3. FishDuck says:

    Steve…we love your pondering as it gives us excitement for the upcoming season, and hope for the future.  I had not thought about seven for certain being there in 2013 as well, and thus Oregon is building a defensive nucleus…that we hoped we would someday see.

    We are going to have more defensive highlights to address in the videos this year!

  4. Coastal Duck says:

    Unfortunately – if you want to look at it from this angle – the weak ooc sked will give a skewed early-season stats.

    We may get an ‘inkling’ of what we might expect out of our defense, but the true test will be the Wazzu game where we might have to play 7 DBs (lol)

    The offshoot of a great defense paired with a great offense is to expect the margin-of-victory to increase. This is probably a mistake.

    The PAC-12 as a whole has upgraded its talent level, but the only way we tell that is from the results of the 36 ooc games – new coaching regimes notwithstanding.

  5. Dmcewing says:

    Nice article, literally counting the days till Game #1. I’m not ready to compare this team to previous squads but it sure looks promising. Other guys besides the starters will shine especially with the weak schedule. It’s an odd feeling for me but at this point I’m feeling great about the defense and shaky about the offense. First time i’ve felt like that since 08′. Awesome defense and a very good special teams unit should allow the offense to catch up by about the 3rd game. WTD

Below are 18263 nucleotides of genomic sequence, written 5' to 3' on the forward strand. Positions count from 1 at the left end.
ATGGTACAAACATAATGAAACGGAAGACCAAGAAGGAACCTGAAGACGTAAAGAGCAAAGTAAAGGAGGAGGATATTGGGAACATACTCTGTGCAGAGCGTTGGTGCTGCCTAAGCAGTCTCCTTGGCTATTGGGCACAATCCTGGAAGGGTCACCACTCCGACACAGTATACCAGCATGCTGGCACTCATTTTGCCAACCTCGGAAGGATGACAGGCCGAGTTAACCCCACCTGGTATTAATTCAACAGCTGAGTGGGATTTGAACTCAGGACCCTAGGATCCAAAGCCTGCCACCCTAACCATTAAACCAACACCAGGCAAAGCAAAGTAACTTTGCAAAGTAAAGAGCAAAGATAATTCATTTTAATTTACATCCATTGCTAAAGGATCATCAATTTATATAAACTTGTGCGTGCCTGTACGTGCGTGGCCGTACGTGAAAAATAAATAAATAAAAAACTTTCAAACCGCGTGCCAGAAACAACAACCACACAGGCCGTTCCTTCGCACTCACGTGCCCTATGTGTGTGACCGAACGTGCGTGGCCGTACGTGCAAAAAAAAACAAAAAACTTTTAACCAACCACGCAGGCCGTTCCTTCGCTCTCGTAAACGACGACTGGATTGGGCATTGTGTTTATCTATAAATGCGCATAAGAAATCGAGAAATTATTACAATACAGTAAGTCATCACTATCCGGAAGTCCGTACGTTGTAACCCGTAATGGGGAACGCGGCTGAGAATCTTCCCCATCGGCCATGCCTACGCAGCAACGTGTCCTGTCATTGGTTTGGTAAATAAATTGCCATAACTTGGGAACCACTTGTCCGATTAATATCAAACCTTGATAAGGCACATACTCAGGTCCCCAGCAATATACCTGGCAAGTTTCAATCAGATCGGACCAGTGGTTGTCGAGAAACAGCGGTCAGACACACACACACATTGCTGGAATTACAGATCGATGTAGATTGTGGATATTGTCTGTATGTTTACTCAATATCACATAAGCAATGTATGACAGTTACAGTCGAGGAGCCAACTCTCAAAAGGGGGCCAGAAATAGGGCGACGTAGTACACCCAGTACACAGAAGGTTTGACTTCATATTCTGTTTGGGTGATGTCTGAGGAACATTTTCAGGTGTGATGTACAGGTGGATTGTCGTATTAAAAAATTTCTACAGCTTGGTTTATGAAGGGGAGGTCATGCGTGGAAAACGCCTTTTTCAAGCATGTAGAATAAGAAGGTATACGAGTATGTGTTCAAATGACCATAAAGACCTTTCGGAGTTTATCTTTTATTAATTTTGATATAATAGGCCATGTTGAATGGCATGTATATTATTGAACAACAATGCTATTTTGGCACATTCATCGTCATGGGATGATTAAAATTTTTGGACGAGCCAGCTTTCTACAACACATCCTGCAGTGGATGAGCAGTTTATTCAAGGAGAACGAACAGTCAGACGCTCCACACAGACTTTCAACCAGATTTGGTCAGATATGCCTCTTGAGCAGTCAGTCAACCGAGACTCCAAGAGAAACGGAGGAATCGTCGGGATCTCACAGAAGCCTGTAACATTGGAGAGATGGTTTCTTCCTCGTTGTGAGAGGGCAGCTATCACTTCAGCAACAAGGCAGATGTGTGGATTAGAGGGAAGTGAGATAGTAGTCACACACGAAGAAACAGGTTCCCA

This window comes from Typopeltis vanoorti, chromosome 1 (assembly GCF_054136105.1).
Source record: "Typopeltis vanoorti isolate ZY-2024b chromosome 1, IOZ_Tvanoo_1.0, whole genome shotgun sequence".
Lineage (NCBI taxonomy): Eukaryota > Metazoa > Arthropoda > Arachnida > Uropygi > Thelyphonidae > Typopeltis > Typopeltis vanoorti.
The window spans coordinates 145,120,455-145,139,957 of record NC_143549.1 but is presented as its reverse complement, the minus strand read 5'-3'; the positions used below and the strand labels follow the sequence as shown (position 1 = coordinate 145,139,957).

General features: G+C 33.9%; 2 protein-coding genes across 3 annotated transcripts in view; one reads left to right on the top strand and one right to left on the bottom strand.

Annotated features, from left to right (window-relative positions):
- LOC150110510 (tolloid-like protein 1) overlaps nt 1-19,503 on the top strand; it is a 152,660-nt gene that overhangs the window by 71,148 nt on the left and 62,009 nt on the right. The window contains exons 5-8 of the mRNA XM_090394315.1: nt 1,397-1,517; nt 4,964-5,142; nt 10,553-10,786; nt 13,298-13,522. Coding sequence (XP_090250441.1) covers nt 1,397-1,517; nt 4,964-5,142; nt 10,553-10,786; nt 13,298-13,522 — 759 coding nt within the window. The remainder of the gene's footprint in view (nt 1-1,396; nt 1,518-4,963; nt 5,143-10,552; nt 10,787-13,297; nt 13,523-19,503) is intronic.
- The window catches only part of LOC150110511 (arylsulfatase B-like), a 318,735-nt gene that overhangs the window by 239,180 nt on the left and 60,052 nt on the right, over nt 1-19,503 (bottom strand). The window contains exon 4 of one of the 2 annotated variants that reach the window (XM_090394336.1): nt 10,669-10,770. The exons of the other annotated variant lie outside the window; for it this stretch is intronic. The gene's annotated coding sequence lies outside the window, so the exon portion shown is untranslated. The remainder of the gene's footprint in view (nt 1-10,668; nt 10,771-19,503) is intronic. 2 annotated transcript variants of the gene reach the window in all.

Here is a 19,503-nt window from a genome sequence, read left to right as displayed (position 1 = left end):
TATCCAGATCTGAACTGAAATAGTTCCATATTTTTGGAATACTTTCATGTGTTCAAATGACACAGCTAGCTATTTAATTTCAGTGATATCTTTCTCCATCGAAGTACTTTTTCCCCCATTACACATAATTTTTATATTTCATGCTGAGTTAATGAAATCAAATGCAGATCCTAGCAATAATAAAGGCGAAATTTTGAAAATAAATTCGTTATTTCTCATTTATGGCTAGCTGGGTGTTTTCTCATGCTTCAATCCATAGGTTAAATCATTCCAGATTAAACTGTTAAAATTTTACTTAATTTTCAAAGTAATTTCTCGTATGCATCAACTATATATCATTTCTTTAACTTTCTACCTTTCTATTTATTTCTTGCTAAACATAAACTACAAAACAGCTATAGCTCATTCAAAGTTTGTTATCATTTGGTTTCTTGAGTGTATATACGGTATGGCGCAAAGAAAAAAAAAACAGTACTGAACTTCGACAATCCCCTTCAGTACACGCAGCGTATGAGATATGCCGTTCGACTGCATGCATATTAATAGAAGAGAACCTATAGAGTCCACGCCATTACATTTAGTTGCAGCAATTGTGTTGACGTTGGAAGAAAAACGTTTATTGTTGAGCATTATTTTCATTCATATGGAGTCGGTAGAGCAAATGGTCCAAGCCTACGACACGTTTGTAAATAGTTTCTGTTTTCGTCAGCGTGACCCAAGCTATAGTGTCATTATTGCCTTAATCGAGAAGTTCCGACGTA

6. Steve Maher says:

    Interesting point about the special teams, Dmcewing, particularly when you consider the impact of Jackson Rice. When the Ducks do need to punt, they have arguably the best punter in the country to pin opponents deep and allow what should be a special defense to take over. 

  7. Scott says:

    unbeatable! =D

  8. It is one thing to take what I say & publish it; it is completely different to take what I say & publish it for yourself.
    Chris Columbus the 3rd AKA Money Cowboy. 10 days ago

    • You know I’m flattered, but sometimes I wish they would just let me report, things I come up with, & come up with their own stuff… maybe this guys & the NFL Network (Warren Sapp) think the same way, but it is way, way to coincidentle to me.
      Christopher Columber SR(reporter!)